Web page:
Of the several manga volumes I read this year, this was the one I enjoyed the most, a teen supernatural soap that combines elements of the vampire classic Carmilla with Japanese high school tropes. Also amusing is the American vampire hunter Ashley, who arrives in an attack helicopter with a Texas-sized arsenal but ends up staying in Japan, enrolling in Yasuko’s school, and learning Japanese by watching TV.

Wolves of the Calla, Stephen King

May

Dial H: The Deluxe Edition, China Miéville, Mateus Santolouco, Alberto Ponticelli, et al

Megaton Man Vol. 1, Don Simpson et al

For a superhero spoof, there sure is a lot about Doonesbury in this.

Song of Susannah, Stephen King

June

The Case of the Missing Men: A Hobtown Mystery Story #1, Kris Bertin and Alexander Forbes

The Stench of Honolulu, Jack Handey

Bible Adventures, Gabe Durham

The History of Astronomy: A Very Short Introduction, Michael Hoskin

July

The Wind in My Hair: My Fight for Freedom in Modern Iran, Masih Alinejad (with Kambiz Foroohar)

I also read most of Leaving Islam: Apostates Speak Out, ed. Ibn Warraq; these were background research for a short story I was working on and which I’m now shopping around.

Chew Vol. 1: Taster’s Choice, John Layman and Rob Guillory

Rob Guillory is the writer and artist of Farmhand, an ongoing comic book series combining body horror, environmentalism, and reckoning with America’s deep-rooted (heh) racism in the vein (heh heh) of Jordan Peele’s work or Lovecraft Country. After reading Farmhand I decided to explore Chew, the earlier series for which Guillory provided the art; I enjoyed the first collected volume, and I can see the continuity (Chew also has its share of gut-churning imagery, executed with a sense of wry humor), but haven’t gotten around to following up with the rest of it. (Come to think of it, Hungry For You and Chew could switch titles with each other.)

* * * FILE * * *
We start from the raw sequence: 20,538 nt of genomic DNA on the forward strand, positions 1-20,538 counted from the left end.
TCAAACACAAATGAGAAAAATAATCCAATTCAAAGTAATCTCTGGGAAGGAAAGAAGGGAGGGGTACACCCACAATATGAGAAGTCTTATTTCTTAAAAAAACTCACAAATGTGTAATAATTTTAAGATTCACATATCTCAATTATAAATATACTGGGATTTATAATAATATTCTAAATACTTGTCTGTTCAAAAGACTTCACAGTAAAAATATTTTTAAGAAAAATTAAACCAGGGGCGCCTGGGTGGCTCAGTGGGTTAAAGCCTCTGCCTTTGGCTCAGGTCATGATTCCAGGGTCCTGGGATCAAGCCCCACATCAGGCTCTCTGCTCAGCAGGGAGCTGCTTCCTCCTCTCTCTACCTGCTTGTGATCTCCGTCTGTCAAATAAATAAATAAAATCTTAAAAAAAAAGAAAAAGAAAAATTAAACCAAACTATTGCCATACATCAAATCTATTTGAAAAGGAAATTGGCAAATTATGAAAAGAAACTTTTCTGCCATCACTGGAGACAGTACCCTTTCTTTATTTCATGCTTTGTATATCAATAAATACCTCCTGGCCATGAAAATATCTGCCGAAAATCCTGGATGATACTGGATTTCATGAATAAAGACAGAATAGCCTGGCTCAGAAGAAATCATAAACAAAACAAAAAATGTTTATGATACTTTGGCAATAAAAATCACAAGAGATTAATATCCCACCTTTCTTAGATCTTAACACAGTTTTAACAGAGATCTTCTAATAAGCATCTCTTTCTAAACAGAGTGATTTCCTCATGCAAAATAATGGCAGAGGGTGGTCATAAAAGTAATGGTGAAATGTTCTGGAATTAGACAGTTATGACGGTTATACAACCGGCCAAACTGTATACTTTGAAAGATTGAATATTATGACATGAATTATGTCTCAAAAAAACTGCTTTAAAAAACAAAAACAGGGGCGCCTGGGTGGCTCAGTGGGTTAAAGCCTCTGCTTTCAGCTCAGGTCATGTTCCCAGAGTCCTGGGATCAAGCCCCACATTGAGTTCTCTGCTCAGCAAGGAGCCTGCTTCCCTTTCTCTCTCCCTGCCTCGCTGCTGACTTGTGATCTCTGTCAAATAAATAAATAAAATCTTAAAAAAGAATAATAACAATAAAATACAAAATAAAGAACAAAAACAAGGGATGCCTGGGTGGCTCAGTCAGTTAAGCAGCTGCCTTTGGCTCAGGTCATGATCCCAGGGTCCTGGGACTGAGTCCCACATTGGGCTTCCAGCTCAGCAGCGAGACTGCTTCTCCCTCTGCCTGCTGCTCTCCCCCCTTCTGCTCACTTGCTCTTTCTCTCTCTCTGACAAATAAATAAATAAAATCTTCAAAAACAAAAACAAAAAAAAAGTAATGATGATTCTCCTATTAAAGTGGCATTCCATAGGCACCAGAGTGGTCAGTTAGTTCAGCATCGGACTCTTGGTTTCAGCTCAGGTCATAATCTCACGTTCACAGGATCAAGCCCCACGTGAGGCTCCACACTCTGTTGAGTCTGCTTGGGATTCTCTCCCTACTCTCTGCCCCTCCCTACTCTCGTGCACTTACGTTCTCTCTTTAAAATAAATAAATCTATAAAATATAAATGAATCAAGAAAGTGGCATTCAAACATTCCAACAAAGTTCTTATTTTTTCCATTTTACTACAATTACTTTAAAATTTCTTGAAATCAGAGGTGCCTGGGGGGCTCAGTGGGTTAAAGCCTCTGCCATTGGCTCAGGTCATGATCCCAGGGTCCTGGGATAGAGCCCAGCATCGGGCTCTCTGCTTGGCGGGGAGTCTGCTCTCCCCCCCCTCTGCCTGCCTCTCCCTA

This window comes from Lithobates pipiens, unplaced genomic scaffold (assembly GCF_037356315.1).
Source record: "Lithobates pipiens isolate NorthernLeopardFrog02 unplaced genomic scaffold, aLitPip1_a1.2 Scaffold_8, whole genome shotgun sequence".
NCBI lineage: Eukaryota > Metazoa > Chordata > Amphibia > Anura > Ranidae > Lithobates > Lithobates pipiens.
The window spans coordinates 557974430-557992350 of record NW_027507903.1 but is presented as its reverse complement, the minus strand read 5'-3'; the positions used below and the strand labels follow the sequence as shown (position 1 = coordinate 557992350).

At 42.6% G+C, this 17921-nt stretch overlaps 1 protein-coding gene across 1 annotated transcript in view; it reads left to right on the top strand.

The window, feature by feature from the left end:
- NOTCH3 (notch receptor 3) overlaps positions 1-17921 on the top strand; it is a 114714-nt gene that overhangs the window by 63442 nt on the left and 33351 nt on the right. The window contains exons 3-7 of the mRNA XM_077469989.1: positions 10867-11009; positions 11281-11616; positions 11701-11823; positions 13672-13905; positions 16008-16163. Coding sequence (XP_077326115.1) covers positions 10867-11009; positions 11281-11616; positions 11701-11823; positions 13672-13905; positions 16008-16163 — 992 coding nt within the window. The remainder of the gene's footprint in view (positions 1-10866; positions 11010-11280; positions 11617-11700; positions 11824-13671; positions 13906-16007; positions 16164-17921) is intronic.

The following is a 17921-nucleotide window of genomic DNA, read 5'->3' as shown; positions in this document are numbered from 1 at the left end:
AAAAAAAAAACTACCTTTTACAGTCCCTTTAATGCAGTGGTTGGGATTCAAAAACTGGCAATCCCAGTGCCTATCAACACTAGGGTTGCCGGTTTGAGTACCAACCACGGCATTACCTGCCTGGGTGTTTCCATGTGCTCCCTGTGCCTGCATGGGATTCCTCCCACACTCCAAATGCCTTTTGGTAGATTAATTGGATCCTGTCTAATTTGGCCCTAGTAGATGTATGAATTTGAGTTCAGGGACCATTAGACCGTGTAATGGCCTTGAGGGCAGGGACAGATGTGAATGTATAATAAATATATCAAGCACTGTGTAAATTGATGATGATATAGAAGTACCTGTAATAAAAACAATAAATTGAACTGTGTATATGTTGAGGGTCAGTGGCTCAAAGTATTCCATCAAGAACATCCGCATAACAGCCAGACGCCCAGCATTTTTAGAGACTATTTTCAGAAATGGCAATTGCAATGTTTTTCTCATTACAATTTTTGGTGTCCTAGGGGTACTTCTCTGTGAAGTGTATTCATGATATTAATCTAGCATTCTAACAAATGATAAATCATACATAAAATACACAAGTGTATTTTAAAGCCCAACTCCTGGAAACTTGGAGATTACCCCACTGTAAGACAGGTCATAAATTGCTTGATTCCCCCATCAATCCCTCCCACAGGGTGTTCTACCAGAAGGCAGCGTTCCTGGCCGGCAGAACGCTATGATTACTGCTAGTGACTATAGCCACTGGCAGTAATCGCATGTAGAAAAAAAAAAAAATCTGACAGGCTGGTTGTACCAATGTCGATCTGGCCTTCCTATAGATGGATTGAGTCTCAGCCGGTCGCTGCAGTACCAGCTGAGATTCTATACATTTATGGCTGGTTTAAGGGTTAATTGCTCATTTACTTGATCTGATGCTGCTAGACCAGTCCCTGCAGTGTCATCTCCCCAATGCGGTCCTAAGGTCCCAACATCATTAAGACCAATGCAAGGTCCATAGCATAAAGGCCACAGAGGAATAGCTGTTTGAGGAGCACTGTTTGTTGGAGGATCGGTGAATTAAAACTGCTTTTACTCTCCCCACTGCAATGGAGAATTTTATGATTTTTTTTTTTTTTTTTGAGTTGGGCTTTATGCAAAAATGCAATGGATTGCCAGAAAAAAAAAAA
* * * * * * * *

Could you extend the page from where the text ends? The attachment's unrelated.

August

Bring the Jubilee, Ward Moore (reread)

One of the original alternate history novels (what would have happened if the South had won the Civil War and reduced the North to an economically devastated backwater?), this is the only book on this year’s list that I had read before (about twenty years ago, I guess). I had hoped to write something about it, but this was one of those experiences where the book as I reread it was quite different than what I remembered, and even some of the specific details I thought I remembered weren’t the same. Is it the Mandela Effect? Nah, in all likelihood it’s just the faulty memories of middle age going on senility, combined with the stresses of pandemic isolation. My main takeaway this time was a vivid portrait of a nation in decline, defeated and backward. (I wonder what made me think of that?) It was depressing, and I didn’t end up writing about it.

September

Precarious Woman Executive Miss Black General Vols. 1 and 2, Jin

Okay, this manga was pretty fun too, in the vein of superhero parodies and reinventions like The Tick or My Hero Academia (but with fewer Doonesbury references than Megaton Man).

The Dark Tower, Stephen King

After concluding this epic series (minus the auxiliary works, as I mentioned) and looking back, overall I enjoyed it. It’s fascinating to see King’s plotting by the seat of his pants play out over a long narrative (although the last three volumes, written after a hiatus and following the incident in which King was struck and nearly killed by a van, show a much clearer planned endgame; Wolves of the Calla in particular feels the most like a standalone novel with a beginning, middle, and end). Years ago, when I read The Stand, I had the sense that it was King’s Great American Novel; I’m hardly the first to observe that The Dark Tower is his The Lord of the Rings.